“I am sorry that you’ve been imprisoned, but I’m sure you understand why. I can already see that most of your wounds are healed. Men twice your size have died from losing that much blood. I don’t listen to rumours, but my own eyes tell me there is something special about you. All I ask is that you help me understand it. This is for your safety and everyone else’s. You already know what the alternative is.”
“I am grateful to be alive, and I thank you for all you’ve done for me.” Mason said. The words made him sick, but he knew that resistance wouldn’t help him at this point. He learned a long time ago that people liked to see him beg.
“I’m glad to hear that Mason. Since you healed so quickly I just want to run a quick test.” William reached into a pocket of his white robe, withdrawing a scalpel. The blade was only a few inches long but it seemed much bigger to Mason.
“Please don’t be scared. The warden wanted me to bring more guards with me, and have them hold you down for this part. I told him that won’t be necessary. All I want to do is make a few small cuts on your forearm, and monitor how quickly you heal.” William said.
“Why are you doing this? This isn’t just about other people’s safety. What do you want from me?” Mason said.
“Your body could hold the key to prolonging life. If I can test its abilities, its limits, that could be the first step towards understanding it and maybe creating some type of serum that can give your abilities to other people.” William said.
William’s voice was brimming with excitement, which did nothing to make Mason more at ease. William wasn’t talking to a human being; he was talking to a tool, a test subject.
“Test my limits? So you give me a few cuts this time and if I heal fast enough, you’ll take an arm off the next time?” Mason said.
“Of course not,” William said, with his words lacking the conviction that was present before. “I want to make this easy for you, but remember that you don’t have much of a choice here. Can you work with me on this?”
Mason knew he was being manipulated but he also had to admit that William was one of the few people who genuinely showed him respect. If Mason could bide his time until then the next full moon he may be able to figure out a way to escape.
“Alright,” Mason said as he slowly extended his forearm.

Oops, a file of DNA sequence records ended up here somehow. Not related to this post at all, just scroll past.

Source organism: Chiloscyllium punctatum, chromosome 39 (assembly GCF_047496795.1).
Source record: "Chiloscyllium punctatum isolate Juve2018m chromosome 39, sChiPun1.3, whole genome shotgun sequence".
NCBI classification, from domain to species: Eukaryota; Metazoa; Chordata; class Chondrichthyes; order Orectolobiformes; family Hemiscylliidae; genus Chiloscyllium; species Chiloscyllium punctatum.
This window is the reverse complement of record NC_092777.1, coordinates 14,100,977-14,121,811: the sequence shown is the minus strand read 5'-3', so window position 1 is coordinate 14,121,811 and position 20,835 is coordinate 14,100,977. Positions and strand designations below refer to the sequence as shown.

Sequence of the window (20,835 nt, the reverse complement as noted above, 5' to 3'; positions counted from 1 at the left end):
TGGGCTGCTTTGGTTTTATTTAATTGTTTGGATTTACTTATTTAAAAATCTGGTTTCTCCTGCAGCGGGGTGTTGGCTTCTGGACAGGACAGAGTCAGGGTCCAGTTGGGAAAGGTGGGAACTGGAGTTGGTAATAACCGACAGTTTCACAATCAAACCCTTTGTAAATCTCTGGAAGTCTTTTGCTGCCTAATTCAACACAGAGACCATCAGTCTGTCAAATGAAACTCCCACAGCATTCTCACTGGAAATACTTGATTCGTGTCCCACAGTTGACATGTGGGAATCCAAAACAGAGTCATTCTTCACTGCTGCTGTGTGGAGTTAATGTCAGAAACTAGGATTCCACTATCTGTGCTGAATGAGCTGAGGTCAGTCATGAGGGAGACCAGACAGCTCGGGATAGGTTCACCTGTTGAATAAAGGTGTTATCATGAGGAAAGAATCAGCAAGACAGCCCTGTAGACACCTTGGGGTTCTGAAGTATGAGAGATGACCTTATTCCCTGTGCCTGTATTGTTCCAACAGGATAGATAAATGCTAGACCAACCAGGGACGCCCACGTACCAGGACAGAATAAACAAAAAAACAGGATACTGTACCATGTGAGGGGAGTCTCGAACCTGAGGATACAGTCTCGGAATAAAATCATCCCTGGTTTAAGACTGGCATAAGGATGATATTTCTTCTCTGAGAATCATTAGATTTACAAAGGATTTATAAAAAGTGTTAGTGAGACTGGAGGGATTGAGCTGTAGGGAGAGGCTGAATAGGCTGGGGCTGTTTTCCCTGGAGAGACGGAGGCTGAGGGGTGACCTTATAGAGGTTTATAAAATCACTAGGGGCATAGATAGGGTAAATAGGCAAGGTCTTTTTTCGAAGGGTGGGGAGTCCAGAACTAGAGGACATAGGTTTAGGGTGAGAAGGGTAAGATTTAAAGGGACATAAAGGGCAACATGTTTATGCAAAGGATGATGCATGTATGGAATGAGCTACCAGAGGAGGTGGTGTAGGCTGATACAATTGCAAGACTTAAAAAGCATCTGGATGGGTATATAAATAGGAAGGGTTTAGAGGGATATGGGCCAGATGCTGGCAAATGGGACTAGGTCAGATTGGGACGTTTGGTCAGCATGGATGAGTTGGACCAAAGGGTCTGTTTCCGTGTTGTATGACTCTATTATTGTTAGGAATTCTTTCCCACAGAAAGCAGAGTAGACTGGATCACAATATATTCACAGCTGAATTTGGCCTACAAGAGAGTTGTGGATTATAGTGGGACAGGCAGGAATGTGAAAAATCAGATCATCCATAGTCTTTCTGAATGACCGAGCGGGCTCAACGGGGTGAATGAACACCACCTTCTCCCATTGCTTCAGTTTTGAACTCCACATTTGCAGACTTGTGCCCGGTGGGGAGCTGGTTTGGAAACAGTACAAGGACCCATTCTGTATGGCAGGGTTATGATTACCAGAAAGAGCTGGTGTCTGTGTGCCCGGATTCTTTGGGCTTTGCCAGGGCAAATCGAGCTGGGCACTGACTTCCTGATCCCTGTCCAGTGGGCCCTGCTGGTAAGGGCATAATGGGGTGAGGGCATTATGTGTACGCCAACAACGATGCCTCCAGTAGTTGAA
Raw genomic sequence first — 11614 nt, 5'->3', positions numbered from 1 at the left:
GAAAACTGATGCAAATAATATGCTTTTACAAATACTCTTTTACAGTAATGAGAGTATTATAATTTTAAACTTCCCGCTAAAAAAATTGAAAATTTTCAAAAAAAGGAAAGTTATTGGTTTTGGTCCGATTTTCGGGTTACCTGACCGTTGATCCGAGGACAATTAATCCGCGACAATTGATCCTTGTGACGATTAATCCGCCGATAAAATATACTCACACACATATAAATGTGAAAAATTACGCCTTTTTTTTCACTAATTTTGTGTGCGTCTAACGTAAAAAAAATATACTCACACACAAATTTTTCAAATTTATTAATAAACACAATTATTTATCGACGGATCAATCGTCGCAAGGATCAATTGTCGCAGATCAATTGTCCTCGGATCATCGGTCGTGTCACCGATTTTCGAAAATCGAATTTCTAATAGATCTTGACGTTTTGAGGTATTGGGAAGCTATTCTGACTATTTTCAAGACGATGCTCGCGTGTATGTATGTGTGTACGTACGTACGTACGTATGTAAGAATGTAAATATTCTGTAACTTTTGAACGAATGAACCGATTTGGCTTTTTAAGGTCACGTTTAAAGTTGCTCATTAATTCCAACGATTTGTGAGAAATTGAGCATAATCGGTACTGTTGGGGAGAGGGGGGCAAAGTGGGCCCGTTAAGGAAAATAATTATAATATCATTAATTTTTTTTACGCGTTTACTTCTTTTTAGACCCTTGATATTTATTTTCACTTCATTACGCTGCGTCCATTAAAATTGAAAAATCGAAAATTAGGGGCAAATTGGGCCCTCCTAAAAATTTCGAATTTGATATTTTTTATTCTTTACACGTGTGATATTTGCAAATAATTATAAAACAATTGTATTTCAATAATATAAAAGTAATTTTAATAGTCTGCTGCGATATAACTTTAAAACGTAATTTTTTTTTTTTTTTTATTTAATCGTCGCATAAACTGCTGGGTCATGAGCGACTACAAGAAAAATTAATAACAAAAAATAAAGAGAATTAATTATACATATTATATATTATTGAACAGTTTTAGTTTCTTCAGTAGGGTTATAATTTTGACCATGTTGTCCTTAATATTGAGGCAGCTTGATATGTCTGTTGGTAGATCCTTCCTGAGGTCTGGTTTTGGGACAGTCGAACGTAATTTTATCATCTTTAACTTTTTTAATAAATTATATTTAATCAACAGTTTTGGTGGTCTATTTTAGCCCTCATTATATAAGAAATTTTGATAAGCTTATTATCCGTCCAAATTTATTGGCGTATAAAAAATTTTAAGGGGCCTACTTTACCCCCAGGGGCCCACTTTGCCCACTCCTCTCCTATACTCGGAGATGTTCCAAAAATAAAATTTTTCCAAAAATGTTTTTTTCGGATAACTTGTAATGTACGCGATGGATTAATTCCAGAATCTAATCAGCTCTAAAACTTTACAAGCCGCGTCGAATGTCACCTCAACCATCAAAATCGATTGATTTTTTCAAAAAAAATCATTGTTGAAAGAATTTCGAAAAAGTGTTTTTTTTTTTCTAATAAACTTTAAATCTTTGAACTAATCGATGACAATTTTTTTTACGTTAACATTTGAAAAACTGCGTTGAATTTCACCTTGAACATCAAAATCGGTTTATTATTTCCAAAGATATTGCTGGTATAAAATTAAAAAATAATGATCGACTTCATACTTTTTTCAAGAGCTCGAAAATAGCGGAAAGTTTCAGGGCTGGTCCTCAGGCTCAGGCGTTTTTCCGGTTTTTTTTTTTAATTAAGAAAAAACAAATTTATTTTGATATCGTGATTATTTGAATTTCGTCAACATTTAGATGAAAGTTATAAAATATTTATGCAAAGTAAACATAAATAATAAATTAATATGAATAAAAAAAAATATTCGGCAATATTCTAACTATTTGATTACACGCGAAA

He was able to reach the foot of his bed before the straps went taut and restricted any further movement. The guards both gripped their swords tighter and took a step forward. They were only about five feet away, if Mason did manage to get his hands on William he could probably grab the scalpel and do irreparable damage before anyone touched him. Although William wasn’t really a friend, it was clear that he was putting some trust in his test subject.
William smiled as he moved closer, in a weak attempt to comfort the person he was about to cut. He leaned in with the scalpel and made two shallow incisions halfway between Mason’s elbow and hand. Mason knew the cuts wouldn’t be too painful but he still braced for pain. He saw the scalpel pierce his skin and could see the blood snaking down his arm before William wrapped a bandage around the cuts. The sensation was no different than being poked, he knew something touched his skin but there was no pain. The most striking sensation was the feeling of flowing blood.
“Sorry, one more thing. Would you mind lifting up your shirt? I just want to check on the scarring from the attack.” William said.
William was choosing his words carefully, making it seem like he was a friend asking for a favour. Of course, if Mason refused he would be given an ultimatum again. For that reason, he didn’t hesitate to pull his shirt up. It wouldn’t be the first time he’d done that today. Mason didn’t need a doctor to tell him that he healed much faster than normal.
When Mason was carried to William’s office five weeks ago, his arms and torso looked like ground meat. Only a few shards of skin remained; overshadowed by ruptured veins and blood-drenched muscles. Mason’s organs were still contained, and his bones seemed to be intact, but that was the only good news. Mason drifted in and out of consciousness that night. He remembered his blood staining the hospital bed and forming a trail a mile long that stretched back to the woods. Bandages were soon abandoned in favour of towels. That was the last thing Mason remembered before waking up the next morning.
His muscles were still damaged, but they looked better. The deepest tears were already closing up. There was still plenty of pain, but the sensation was dulled. Mason assumed that he was given a painkiller, but William told him he never gave him one. Mason was in no condition to swallow one, and William was hesitant to inject a needle into Mason’s gored flesh. It was a miracle that Mason’s skin grew back at all. As Mason lifted his shirt, he was still surprised to see new skin, and not a single scar.